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Lucknow Undergoing Makeover — Are Basic Issues Being Neglected? [City of Nawabs Now City Of Stones]

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By Amrita Kohli:

Once the city of Nawabs, now one of stone, Lucknow is presently under a major make over. How good is this transformation? Let’s decide for ourselves.

The city is practically covered in Kota stone which is being used in enormous quantities to construct smaraks (monuments), parks and just one too many impractical constructions taking over precious road space. Towering dome-like creations have engulfed the city and even more are under construction. Unnecessary expenditure has already taken place and it’s not stopping any time soon by the looks of it. It all came into conspicuous attention when the road leading up to the airport came under the scanner. The path was compact and not very well lit, with a stream on one side and small woodland on the other. Next thing the city dwellers know, the forest was stripped down to its last tree trunk and a rather large collection of workers began the tedious task of making the road broader. In the other part of the town a colossal monument was seen taking shape. It marked the beginning of many more to come and brought into focus the soon-to-be-famous Kota stone used for its creation. Once the Dr. Bhim Rao Ambedkar Smarak was completed, construction work spread across the city like wild fire (one that was intentional). The route to the airport came back into the spotlight and trucks loaded with more Kota stone, bulldozers and concrete mixers suddenly took the area by storm, constructing and de-constructing ruthlessly that, which should have been left alone. Dr Bhim Rao Ambedkar Maidan came into existence; its requirement is left to be articulated. Currently, the same area is being further adorned with fountains on enormous foundations creating traffic disturbances along with devastating air and noise pollution. Accidents have increased manifold due to these “architectural” creations, which to be frank are not even pleasing to the eyes.

Time has certainly elapsed but the work hasn’t stopped; nor has the requirement of crores of rupees for all that is still left to be done. One, or the other road is almost always blocked, the dividers are never just right because they are done, undone and done again and again. Grills are reinforced on the road edges only to be removed and put back in. The roads are graveled over and over and more of such unfathomable work goes on relentlessly.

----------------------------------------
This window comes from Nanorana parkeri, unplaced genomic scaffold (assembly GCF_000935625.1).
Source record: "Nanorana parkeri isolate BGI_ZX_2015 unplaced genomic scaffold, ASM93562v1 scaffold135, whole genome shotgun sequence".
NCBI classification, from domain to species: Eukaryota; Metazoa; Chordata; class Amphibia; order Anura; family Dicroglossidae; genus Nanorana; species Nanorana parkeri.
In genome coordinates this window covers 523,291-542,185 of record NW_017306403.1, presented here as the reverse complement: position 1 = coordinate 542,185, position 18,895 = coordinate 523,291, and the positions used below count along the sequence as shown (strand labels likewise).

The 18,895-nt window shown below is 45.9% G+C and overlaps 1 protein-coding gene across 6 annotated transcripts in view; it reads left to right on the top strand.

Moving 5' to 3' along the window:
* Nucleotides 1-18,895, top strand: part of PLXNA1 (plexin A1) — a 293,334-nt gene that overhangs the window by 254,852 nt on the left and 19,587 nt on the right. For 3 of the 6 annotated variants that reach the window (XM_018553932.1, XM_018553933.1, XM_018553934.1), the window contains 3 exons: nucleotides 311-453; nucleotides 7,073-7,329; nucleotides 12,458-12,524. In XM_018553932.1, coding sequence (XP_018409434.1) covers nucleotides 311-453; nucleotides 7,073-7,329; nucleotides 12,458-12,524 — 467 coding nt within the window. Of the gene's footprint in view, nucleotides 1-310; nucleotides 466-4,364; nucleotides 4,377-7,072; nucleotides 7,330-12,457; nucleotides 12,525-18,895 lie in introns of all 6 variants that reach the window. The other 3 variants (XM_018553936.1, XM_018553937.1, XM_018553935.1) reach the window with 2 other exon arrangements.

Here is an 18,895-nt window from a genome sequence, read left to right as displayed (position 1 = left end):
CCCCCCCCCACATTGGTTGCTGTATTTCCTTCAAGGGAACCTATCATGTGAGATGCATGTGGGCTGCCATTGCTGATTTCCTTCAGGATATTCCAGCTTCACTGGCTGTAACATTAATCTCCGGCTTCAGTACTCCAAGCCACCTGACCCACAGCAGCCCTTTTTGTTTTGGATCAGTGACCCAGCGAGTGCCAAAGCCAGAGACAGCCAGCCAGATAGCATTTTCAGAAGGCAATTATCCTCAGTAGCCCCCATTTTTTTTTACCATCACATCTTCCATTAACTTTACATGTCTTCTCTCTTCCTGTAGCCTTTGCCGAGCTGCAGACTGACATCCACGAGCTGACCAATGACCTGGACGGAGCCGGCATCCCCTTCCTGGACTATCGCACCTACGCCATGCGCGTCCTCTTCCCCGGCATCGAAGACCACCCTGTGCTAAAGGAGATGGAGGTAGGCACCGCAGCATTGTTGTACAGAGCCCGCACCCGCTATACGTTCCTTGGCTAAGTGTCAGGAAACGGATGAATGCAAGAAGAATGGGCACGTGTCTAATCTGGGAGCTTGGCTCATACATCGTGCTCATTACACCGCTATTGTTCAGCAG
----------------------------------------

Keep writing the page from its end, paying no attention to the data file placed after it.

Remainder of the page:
The city went into bitter resentment when houses and shops around the area mentioned, were bulldozered down to the ground, one most have not recovered from. Yes, certain areas of the city are cleaner and the roads are wider and smoother but expanses of land used up for parks with stone carved elephants and statues could have been used productively. The area could have been utilized for the plantation of trees or housing allotments for the underprivileged.

Also, no one can disagree that a certain populace of workers has benefited with employment opportunities but again, at the cost of what? Most of those workers are now suffering from various diseases due to the inhalation of stone dust. Lack of first-aid and improper on-site facilities like drinking water, have also accounted for several grievances among the labor force. Many are also seen sprawled on the pavements late at night for what can easily be judged as a lack of shelter, a prime necessity. Now while the city is enveloped in posters and statues of our beloved Chief Minister (and her purse) waving and smiling down at her followers (in name) one cannot help but wonder if this metamorphosis will ever stop. The inhabitants of the city are tired of the incessant construction work, cannot be escaped. What, they ask is the need for such indiscriminate waste of essential resources collected from taxes they pay after much hard-work?

The need of the hour is to cut back on inconsequential work and plan out what really needs to be done for the greater good (and no, beautifying the city does not come under greater good, nor does creating extra memorials). Those who have been rendered homeless need shelter and possible employment, electricity used to sparkle up the city should only be used for lighting purposes (there is no need for the city to be viewable from space), areas which are overly crowed and dirty need particular attention, special care has to be taken to prevent crime, creation of more statues, parks, gardens, fountains, and/or any massive proportions has to stopped and resources need to allocated beneficially and should be accounted for. The city requires the above and more for the moment and we hope only the city and not those in charge are cast in stone.